How about that. Meridian’s Troy Merritt is going to play in his first US Open next week. The former Boise State star shot 67-66 yesterday—nine under par—to tie for second behind Steve Stricker at a Sectional Qualifier in Memphis. Merritt will be in the field a week from Thursday at Erin Hills in Wisconsin. His only other major was the 2015 PGA Championship. Current Bronco Brian Humphreys played the 36-hole Sectional yesterday at the Tacoma Golf and Country Club and was 10-over. Graham DeLaet will be watching next week. He’s feeling good after his tie for 10th in the Memorial Tournament at Muirfield Village, OH, over the weekend.

When Boise State does add its baseball program, here’s hoping Lewis-Clark State is on the schedule the first year. As the Broncos grow with Division I talent, there’ll be a disparity. But at least in the first season, the Warriors would be a really tough out—and it would be a great experience for Boise State to play them. Last Friday night in Lewiston, LCSC won its third straight NAIA World Series Championship with a 6-4 win over Faulkner University of Alabama. It was Lewis-Clark State’s 19th national title overall, 15 more than any other NAIA school can boast. The Warriors went into the tournament as the No. 5 seed. According to coach Jeremiah Robbins, “We never got into a rhythm. We were getting rained out left and right. It was just a weird season all the way around.” Weird enough to win it all again.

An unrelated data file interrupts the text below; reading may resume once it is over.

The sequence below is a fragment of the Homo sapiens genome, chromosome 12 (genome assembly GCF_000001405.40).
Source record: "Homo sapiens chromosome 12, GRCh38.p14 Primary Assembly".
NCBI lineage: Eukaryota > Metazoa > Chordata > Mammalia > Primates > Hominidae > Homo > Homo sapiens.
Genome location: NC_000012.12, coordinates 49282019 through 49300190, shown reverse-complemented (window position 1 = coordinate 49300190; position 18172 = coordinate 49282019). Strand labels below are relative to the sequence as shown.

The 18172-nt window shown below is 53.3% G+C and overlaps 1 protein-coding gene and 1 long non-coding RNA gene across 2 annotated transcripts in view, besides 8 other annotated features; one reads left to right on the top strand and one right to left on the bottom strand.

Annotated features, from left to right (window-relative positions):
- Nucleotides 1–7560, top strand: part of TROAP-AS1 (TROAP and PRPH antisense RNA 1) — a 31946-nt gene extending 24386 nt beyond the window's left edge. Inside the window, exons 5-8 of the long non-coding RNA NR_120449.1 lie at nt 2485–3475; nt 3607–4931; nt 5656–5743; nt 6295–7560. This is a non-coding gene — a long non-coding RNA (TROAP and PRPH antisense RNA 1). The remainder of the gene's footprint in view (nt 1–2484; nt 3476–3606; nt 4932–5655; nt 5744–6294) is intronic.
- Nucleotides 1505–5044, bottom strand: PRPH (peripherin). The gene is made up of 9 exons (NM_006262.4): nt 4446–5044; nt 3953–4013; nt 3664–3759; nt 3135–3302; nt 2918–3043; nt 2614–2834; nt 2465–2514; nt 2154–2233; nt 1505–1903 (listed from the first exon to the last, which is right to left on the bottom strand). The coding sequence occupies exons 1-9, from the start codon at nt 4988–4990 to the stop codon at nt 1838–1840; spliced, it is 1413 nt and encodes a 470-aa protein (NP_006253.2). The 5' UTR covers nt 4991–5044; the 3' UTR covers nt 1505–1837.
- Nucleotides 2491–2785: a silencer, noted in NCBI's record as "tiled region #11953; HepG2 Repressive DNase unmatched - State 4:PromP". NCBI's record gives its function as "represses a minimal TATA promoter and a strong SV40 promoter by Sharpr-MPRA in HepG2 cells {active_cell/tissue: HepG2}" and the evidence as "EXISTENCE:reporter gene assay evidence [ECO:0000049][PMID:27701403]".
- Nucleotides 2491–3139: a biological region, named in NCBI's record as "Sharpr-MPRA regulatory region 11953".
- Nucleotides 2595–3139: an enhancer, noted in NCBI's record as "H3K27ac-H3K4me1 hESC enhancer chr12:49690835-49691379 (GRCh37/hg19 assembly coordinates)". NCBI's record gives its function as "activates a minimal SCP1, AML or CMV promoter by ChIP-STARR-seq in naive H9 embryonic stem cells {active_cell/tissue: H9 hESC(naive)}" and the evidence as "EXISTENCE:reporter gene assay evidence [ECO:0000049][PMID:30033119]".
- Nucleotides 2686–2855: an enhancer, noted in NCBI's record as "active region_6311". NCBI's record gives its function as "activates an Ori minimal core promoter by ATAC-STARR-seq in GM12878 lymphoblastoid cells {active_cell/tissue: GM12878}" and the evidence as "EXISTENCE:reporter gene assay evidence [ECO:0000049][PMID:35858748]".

Boise State is working painstakingly on getting its football season tickets at least to last year’s level, which was 19,529. The Broncos would like to get back over 20,000—last season was their first time under that level in 10 years. Indications are momentum is in their favor. Let’s compare Boise State’s situation with that of Washington State. The Cougars have already surpassed last year’s June 1 season ticket total as they ride the hype surrounding quarterback Luke Falk’s senior campaign. So here are the numbers. Wazzu is currently at 13,800. It’s all-time record was set last year: 14,200. But that was an Apple Cup year, so this season represents a significant step forward. What it does tell us: Boise State really has nothing to be stressed about.

This Day In Sports…June 6, 1892, 125 years ago today:

One year after planting a now-famous oak tree on the grounds of the new Idaho Statehouse rescued by Boiseans a century later, Benjamin Harrison becomes the first incumbent President to attend a major league baseball game, as he watches Cincinnati beat Washington, 7-4. The oak? It just about died in the early 1990’s but was saved through a community effort. The beloved tree was finally taken out in 2007 when renovation of the Capitol building began.

(Tom Scott hosts the Scott Slant segment during the football season on KTVB’s Sunday Sports Extra and anchors five sports segments each weekday on 93.1 FM KTIK. He also served as color commentator on KTVB’s telecasts of Boise State football for 14 seasons.)